Should we be adopting the crash position?
There’s no doubt comments made by the Governor of the Bank of England, Mark Carney, on Friday (September 14) meant that, for many involved in the UK property market, the week ended on a sour note. (https://www.bbc.co.uk/news/business-45516678)
No one who has bought a house recently wants to hear that they could be sitting on an investment which could be worth as much as a third less within a year thanks to a no-deal Brexit.
Also, if you were thinking of selling your home, you could also be forgiven for feeling a little less optimistic about finding a buyer … and there’s the rub.
Nothing significant has changed over the last 24 hours; the political landscape is the same and the British economy is performing pretty much as it was a few days ago. But, when someone with the influence of Mr Carney speaks, there’s a significant risk that people listen. They may even change their plans as a result and suddenly a few words of warning become a self-fulfilling prophecy.
We’ve Been Here Before…
But, before we descend into a pit of gloom over the destiny of the UK property market, let’s remember this is something we’ve heard before.
Indeed, back in 2016, the Chancellor George Osborne was predicting property values would plummet 20% if the UK voted to leave the EU. They didn’t.
In fact – although it’s fair to say it hasn’t been with the same rapidity – they have continued to rise with some experts suggesting the average house (whatever that is) could be worth up to 5% more by 2025.
The reason? Well, it’s not just one thing; there are quite a few variables which influence how much your home is worth and – no-deal Brexit or not – they’re not going to change, or at least not immediately.
Business As Usual
For a start, there will always be buyers out there. People will always have to move house because their family grows; because they get a new job or because of other numerous personal circumstances which have nothing whatsoever to do with the economy. People will always have to sell, often for the similar reasons. In other words, the property market won’t freeze.
What’s more important is maintaining a supply of affordable homes, and that’s something the government can influence by encouraging developers to build more of them. However, to meet the building targets proposed by Westminster, building firms first need to find enough workers with the appropriate skills – and, until now, many of those have come from the continent. Whether they will continue to do so after Brexit remains to be seen.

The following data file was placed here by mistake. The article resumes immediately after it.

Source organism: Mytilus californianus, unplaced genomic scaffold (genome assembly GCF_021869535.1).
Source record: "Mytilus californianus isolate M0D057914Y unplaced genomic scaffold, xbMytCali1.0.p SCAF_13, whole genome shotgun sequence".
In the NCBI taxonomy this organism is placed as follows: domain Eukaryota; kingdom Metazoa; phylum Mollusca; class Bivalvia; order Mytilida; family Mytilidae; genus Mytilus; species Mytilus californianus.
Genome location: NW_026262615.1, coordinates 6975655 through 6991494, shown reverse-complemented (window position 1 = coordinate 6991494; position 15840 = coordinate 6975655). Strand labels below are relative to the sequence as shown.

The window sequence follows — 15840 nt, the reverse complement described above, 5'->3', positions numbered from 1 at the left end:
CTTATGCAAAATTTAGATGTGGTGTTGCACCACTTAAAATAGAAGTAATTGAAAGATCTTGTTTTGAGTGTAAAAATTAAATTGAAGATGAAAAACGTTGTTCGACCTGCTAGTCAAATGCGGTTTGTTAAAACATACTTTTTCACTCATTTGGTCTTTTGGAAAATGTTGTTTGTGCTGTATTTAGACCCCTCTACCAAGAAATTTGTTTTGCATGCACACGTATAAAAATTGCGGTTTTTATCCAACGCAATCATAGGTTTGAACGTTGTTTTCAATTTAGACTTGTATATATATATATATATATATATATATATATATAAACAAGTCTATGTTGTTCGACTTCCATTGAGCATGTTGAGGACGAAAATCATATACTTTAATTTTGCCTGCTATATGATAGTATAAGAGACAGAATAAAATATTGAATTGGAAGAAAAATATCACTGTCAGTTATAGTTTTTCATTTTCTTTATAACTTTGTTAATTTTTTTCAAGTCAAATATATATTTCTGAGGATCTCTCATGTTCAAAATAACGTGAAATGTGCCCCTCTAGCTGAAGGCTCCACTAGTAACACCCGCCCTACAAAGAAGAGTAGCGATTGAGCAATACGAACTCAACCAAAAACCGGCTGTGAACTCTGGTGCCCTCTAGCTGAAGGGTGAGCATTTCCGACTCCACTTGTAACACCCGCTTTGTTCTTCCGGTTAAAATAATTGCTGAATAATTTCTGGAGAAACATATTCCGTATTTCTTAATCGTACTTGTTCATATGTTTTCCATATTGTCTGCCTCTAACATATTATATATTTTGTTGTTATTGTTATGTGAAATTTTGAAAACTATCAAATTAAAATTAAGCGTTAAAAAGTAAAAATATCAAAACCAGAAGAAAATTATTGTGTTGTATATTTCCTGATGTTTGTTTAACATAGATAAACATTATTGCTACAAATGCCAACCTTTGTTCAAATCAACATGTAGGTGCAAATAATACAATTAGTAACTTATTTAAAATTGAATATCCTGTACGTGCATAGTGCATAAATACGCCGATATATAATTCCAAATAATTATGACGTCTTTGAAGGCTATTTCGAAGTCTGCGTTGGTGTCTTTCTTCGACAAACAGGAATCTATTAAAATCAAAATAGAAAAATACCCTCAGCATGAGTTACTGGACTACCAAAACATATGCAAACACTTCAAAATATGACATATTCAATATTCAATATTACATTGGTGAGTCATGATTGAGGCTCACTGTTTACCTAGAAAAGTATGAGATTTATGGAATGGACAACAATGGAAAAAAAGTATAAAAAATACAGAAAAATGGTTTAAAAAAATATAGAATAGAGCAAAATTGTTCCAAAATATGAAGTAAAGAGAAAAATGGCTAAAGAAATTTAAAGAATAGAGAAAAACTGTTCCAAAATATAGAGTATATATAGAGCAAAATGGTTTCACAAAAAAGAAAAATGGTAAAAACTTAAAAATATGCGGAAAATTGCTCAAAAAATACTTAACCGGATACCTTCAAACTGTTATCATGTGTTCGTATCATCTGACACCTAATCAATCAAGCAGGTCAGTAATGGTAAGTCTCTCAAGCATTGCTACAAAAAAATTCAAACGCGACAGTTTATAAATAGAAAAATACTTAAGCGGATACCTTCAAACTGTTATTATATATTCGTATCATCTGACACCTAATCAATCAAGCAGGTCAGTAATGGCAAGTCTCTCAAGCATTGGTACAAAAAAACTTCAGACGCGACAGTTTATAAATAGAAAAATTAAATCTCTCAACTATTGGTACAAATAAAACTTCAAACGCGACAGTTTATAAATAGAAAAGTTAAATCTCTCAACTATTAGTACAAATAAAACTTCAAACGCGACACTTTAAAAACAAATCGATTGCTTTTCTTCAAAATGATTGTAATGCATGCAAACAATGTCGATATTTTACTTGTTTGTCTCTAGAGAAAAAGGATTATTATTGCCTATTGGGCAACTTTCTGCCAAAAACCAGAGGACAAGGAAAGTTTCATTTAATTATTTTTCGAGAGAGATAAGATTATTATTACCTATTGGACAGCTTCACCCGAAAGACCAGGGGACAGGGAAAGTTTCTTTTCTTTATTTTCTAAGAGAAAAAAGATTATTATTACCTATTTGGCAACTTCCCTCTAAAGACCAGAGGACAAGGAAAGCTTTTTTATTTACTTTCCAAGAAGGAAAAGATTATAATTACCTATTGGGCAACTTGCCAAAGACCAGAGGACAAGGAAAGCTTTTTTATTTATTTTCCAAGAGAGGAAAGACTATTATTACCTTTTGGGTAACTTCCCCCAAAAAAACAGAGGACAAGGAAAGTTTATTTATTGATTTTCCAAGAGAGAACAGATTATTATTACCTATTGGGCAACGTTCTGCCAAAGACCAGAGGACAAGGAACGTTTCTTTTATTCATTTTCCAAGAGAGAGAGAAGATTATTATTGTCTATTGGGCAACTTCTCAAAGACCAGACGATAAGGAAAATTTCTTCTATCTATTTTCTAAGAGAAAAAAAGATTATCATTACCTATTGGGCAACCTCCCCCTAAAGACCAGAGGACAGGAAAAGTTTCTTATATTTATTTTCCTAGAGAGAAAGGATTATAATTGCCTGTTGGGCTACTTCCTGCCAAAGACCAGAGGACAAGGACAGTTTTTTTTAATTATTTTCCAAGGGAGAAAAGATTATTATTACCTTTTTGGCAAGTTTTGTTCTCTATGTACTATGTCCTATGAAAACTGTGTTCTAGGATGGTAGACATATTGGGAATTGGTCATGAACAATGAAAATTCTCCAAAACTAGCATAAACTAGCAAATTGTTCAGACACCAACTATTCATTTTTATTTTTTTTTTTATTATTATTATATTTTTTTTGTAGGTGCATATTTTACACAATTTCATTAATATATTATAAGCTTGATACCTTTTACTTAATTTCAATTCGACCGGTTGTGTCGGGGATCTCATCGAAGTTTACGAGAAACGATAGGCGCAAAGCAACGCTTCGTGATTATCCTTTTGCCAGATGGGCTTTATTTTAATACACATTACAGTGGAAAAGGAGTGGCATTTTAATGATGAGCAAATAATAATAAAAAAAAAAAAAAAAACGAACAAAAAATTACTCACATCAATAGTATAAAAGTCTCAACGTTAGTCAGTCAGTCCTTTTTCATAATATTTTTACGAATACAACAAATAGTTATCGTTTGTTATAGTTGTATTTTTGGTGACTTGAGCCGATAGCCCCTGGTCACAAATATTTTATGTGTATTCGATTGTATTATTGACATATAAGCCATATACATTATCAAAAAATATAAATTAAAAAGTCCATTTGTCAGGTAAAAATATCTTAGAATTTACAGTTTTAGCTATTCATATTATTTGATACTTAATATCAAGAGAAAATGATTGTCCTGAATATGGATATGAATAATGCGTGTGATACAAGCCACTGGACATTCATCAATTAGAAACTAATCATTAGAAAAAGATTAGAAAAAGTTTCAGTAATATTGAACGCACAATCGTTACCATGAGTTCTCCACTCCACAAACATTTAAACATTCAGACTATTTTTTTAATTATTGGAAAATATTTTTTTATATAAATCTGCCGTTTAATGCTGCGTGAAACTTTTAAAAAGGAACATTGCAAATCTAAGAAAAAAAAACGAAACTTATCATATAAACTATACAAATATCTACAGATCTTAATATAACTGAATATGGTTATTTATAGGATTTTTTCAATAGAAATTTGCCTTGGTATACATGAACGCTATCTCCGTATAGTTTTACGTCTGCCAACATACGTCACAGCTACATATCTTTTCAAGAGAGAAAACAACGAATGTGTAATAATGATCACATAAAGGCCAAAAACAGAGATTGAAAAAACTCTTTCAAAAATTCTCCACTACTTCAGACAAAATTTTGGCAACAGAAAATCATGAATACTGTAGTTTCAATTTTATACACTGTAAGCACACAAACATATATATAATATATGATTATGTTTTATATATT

So in short, although Mr Carney’s remarks are not particularly helpful, it’s worth remembering the property market in the UK has chugged along regardless for over two years and has even seen some modest price increases so, in the short-term, there’s little reason for that to change.
Even with a no-deal Brexit though, there is no guarantee that Mr Carney’s predictions will quickly become fact. Indeed, it’s worth noting his remarks describe a “worse-case scenario” which isn’t the same thing as a cast-iron guarantee.
So, if we have any advice, it would be against any knee-jerk reaction. Of course, it would be irresponsible to disregard Mr Carney’s remarks but, equally, they need to be seen in context with all the other factors which are at play and we need to remember even he points out a property crash is by no means a foregone conclusion.
Each buyer and seller must decide what they do as a result – but we’d urge everyone to be sure that, whatever that is, it’s based on all the facts and not a single headline.
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